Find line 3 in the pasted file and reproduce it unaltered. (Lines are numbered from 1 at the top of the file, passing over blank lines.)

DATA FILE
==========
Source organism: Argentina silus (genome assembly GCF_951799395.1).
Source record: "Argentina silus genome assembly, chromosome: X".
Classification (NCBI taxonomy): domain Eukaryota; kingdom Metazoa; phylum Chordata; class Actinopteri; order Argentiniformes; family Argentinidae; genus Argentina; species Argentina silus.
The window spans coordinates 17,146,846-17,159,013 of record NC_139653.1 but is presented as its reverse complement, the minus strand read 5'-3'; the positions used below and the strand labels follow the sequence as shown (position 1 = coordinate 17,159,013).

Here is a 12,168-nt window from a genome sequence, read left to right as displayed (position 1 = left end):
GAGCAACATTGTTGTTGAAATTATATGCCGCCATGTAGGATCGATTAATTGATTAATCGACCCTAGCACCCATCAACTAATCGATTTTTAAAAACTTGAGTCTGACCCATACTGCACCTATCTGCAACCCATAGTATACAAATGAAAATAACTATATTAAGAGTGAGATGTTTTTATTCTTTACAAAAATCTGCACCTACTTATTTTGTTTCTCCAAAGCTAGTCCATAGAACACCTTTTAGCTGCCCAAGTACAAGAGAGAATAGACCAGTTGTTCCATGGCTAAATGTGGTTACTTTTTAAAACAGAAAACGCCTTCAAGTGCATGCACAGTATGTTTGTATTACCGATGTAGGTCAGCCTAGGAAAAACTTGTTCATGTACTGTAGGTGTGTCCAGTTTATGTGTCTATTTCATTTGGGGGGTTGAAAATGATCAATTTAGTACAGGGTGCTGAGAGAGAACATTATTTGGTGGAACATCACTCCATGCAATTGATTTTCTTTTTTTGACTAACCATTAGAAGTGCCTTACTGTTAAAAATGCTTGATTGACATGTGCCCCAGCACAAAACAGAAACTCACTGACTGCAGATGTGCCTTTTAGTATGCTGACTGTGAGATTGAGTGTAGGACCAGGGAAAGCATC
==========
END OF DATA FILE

Classification (NCBI taxonomy): domain Eukaryota; kingdom Metazoa; phylum Chordata; class Actinopteri; order Argentiniformes; family Argentinidae; genus Argentina; species Argentina silus.